But whatever optimism may have been prevalent during the nineties, all that changed with the election of Vladimir Putin as President of Russia. He pulled the wool over the eyes of Western leaders early in his tenure. Yet the evidence of his aggressive inclinations was there right from the beginning. Perhaps the murder of journalists and the massive carnage he inflicted upon Chechnya during the Second Chechen War could be dismissed as internal matters. Still, certainly, the 2008 invasion of Georgia, the 2014 annexation of Crimea and the subsequent invasion of Ukraine’s Donbas demonstrated his total disregard for the sovereignty of his neighbouring foreign states and his threat to world peace.

Nevertheless, Canada’s neglect of its defence sector continued. There was virtually no change in the spending-to-GDP ratio during the Harper years. It was 1.13% in 2006 and increased to 1.15% in 2013. Under Trudeau it climbed to 1.21% in 2020 but fell again the following year.

The incremental increases that the government proposes may have been appropriate 20 years ago, but they are woefully inadequate today. When a house is burning, you need full blasts of water to put it out – not a series of dribs and drabs that will allow the fire to spread even further.

But that is what is happening today. Ukraine is on fire, and if the rest of the democratic world does not provide enough to put that fire out, it will spread even further and engulf the rest of Europe. That means NATO members and Canada as a NATO member will be obligated to defend them.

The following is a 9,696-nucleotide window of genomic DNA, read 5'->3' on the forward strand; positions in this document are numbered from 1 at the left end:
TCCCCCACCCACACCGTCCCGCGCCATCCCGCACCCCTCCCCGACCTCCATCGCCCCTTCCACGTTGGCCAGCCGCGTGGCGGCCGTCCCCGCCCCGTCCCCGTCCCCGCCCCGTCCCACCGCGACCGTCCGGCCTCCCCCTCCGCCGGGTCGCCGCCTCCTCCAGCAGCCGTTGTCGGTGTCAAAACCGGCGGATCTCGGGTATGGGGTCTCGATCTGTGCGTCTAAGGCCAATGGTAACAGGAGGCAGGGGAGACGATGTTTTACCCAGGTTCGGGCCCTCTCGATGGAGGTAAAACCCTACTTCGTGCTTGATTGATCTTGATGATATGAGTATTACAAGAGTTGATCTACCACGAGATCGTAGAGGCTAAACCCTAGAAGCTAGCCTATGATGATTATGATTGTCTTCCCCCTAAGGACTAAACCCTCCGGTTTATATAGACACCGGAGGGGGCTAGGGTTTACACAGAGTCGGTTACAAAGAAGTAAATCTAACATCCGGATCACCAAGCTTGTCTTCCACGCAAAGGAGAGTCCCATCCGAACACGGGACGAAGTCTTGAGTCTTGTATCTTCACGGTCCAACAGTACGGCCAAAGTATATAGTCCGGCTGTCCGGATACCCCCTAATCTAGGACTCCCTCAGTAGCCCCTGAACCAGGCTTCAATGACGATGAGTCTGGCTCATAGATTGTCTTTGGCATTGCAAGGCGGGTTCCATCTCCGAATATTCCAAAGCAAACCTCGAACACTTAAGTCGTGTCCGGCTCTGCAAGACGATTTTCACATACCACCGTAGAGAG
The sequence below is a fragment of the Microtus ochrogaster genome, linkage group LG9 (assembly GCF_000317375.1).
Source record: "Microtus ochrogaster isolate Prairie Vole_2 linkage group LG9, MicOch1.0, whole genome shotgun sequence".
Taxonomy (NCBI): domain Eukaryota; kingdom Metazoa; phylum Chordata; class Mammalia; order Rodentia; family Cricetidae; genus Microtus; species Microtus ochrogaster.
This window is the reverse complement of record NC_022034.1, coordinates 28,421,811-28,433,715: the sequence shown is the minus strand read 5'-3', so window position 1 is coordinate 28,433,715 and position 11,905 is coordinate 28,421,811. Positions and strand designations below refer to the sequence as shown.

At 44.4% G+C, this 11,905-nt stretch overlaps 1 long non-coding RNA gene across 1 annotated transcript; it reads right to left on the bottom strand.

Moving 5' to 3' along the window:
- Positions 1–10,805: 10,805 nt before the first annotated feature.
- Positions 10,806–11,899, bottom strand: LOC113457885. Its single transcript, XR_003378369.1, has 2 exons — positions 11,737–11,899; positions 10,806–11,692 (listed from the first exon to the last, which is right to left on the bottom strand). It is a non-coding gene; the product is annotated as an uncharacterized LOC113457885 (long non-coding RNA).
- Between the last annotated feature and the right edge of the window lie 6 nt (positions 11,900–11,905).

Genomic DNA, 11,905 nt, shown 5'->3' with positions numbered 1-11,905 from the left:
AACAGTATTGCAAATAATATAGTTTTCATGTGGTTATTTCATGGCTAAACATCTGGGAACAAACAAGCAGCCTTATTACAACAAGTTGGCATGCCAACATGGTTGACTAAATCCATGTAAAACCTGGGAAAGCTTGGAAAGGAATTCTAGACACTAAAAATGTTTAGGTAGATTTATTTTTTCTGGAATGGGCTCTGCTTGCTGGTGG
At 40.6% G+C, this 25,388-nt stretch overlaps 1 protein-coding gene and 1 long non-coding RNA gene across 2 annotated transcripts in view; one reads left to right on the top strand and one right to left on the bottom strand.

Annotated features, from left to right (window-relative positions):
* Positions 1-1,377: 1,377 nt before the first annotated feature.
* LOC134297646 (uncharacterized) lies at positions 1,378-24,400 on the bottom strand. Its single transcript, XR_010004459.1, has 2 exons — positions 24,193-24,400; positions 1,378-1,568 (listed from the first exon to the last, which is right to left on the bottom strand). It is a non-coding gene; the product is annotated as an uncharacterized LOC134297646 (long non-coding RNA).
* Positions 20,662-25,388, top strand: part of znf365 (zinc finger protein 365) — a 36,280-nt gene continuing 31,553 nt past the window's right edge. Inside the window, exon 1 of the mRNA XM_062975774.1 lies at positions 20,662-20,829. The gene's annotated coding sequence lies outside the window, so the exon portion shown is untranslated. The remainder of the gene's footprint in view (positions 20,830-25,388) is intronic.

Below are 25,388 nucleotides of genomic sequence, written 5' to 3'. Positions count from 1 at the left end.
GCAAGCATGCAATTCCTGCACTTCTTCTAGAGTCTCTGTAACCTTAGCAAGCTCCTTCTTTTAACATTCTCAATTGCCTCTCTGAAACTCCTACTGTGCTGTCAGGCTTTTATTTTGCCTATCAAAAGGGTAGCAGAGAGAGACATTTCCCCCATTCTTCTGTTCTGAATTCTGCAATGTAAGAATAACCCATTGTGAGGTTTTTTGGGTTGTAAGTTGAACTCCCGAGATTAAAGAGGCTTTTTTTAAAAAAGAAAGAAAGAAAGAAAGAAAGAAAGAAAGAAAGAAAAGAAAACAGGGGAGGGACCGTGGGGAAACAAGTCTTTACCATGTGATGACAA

While the current situation is fraught with danger, it could get much worse, especially should Donald Trump, who has promoted neo-isolationism and questioned the need for collective security, be re-elected President of the United States. He has also pledged to stop sending aid to Ukraine, which will put pressure on other countries, including Canada, to increase their contributions massively unless they want to let Putin take over Ukraine and then advance upon the rest of Europe.

NATO is an alliance built upon collective security. To maintain that security, each member must contribute their fair share, which is 2% of GDP.

Canada has been riding on the back of the United States for too long. As a result of our meagre defence spending, we have allowed our equipment to deteriorate seriously. Witness the recent debate over the supply of CRV7 rockets to Ukraine. Why can’t we send them to Ukraine? Because they have been degraded to such an extent that they may become dangerous to those who fire them. Regarding the neglect of our defence sector, both Liberal and Conservative governments are to blame. And while Conservative leader Pierre Poilievre criticizes the current Liberal plan, he has not come up with a deadline to reach the 2% requirement either.

It is time for all Canadian parties to wake up to the real danger facing today’s world. This is not the time for piecemeal measures. It’s a time for resolute action. We must proceed towards reaching our NATO obligations at full speed. Failure to do so will make us an undependable partner and lead to disastrous consequences.